Tuesday, August 19, 2008

Combatting Teacher Burnout

Chris Lehmann wrote an interesting piece last week where asked, amongst other things;
How can we change the system so that more teachers are rewarded for not taking the short cuts?

Chris' post was inspired by video number 8 in Dan Meyer's summer video posts--which have been excellent.

How To Keep The Ones We Love?

In response to one of the comments, Chris outlined what he does in his role as principal to improve the sustainability of the profession. You should really check out Chris' comment in its entirety*, but basically he says that he;

  • - buys extra teaching positions to reduce the student to teacher ratio

  • - treats his teachers with an ethic of care

  • - fosters collegiality and collaboration amongst his teachers

These things come at a cost--for example; reductions in non-teaching positions--so the choices are still difficult ones to make. My favourite quote from Chris' comment is this;
In the end, I believe that high school teachers shouldn't have more than 80 kids on their academic roster. Teachers should not teach 70% of their working day, because that guarantees that the diligent teacher is consigning themselves to 60 hour work weeks -- minimum. Both those solutions mean spending a lot more money, but I think that's what it takes.

30% Preparation Time--Where Do I Sign Up?

I can tell you that I would have loved to have 30% of every teaching day as prep

Photo by estherase
Attribution-NonCommercial-ShareAlike License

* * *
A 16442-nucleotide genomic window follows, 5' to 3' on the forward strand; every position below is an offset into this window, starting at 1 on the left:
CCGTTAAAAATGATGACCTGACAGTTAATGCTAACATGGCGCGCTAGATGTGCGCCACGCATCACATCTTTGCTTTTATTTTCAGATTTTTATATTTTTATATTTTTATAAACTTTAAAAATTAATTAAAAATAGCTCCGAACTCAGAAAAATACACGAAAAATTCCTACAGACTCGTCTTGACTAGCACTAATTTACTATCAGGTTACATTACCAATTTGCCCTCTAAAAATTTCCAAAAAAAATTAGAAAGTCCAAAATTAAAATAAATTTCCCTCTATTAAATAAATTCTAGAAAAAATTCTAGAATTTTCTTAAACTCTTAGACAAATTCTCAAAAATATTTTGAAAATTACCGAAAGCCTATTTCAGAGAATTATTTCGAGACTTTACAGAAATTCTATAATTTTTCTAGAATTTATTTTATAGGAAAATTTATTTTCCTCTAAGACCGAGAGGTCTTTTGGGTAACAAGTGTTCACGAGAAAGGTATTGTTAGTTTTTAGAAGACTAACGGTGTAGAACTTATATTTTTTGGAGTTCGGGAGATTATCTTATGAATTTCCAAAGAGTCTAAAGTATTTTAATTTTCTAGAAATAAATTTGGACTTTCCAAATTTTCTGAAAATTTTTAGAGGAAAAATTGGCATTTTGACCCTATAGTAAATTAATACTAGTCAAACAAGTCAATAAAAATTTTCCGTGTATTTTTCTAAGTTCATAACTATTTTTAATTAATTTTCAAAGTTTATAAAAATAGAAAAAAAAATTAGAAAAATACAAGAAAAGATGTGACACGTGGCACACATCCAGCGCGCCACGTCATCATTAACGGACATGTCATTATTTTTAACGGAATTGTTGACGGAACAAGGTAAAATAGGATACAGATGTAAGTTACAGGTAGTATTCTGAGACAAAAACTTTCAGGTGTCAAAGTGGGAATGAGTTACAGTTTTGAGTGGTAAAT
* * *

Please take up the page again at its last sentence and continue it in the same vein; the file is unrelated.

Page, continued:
time. In my last school, a grade 8 - 12 school, we ran a semester system. It meant that for one semester (half the year) you taught 4 out of 4 classes. For the other semester you taught 3 out of 4 classes and one block was for prep. A week into the new semester you could walk into the staffroom and tell right away who had prep and who didn't. Those without prep, if they were even in the staffroom at all, had that tense wide eyed look you see on horses when they're spooked. Those with prep had a whole different body language--sitting relaxed on the couches, joking with their colleagues.

When I had prep in a semester, life was pretty good. I would only have about 75 students to keep track of, and I would have the chance to overhaul some units and do some fresh stuff. I could collaborate with other teachers who had prep at the same time, or I could come in and watch another teacher's lesson during my prep and learn from them. And when I got home, I could actually spend quality time with my own children. The end result was that my students had a teacher who was more relaxed, able to roll with it, better able accommodate their needs, and able to provide more challenging and engaging activities. Conversely, when I had no prep I was responsible for around 100 students and always seemed to be running fast just to stay in one place. I'd often scarf down lunch in my room while I prepared for the afternoon lessons--missing out on valuable time to connect with my colleagues.

Now maybe for Chris that 30% wouldn't be all prep time, but I'm sure that it would be time that would allow teachers to do a better job and provide a better learning environment for their students.

Weighing In

If you teach in K-12 how much prep time in the teaching day do you get? What do you think would be the ideal? How else could we make the profession sustainable?

*I haven't figured out yet how to make a link to a specific part of a webpage yet, so you'll have to go to the post and browse the comments.

Monday, August 18, 2008

Periodic Table of Videos

I just found out about this resource via Alec Couros' blog Open Thinking & Digital Pedagogy. The University of Nottingham has put together a series of YouTube videos, apparently one for each element on the periodic table, called The Periodic Table of Videos. I just checked out a few (Zinc, Potassium, & Uranium) and they're pretty engaging. I've embedded the trailer for this video series below.

Definitely worth a look if you teach any chemistry, otherwise forward it on to a colleague who does!